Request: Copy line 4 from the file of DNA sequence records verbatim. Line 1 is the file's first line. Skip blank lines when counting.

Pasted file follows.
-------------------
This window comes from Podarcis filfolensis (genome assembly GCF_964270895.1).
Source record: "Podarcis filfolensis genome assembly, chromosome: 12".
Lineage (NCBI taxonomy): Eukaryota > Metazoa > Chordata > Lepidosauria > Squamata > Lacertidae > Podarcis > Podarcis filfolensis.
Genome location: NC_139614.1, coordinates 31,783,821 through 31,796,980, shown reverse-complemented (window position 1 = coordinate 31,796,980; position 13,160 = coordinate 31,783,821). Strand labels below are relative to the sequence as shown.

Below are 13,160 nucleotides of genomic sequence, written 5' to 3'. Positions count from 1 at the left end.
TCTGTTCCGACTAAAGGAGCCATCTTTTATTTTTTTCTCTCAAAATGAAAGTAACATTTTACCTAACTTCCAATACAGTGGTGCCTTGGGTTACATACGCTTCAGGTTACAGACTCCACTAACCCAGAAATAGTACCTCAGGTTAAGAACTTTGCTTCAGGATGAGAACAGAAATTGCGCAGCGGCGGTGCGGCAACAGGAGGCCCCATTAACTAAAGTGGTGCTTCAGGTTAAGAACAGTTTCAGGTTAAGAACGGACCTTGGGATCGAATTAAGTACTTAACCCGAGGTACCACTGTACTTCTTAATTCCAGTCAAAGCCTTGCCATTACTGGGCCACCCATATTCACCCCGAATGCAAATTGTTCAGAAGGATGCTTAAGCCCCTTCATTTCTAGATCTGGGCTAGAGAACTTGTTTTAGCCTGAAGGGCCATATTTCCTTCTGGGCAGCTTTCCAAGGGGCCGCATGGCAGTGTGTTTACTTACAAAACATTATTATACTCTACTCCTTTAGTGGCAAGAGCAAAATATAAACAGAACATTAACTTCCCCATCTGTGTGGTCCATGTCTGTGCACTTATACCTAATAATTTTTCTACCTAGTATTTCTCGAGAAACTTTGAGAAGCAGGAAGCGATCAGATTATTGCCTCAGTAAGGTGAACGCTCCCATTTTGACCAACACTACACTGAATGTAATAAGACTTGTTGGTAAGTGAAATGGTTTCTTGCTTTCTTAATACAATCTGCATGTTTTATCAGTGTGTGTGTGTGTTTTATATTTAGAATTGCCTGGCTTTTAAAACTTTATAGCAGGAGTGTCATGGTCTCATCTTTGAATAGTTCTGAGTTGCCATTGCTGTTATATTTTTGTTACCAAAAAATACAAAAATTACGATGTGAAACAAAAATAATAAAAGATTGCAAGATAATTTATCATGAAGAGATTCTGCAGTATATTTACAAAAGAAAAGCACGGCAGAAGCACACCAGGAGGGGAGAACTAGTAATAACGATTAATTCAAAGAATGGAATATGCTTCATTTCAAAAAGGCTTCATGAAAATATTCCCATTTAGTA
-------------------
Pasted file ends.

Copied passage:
Genome location: NC_139614.1, coordinates 31,783,821 through 31,796,980, shown reverse-complemented (window position 1 = coordinate 31,796,980; position 13,160 = coordinate 31,783,821). Strand labels below are relative to the sequence as shown.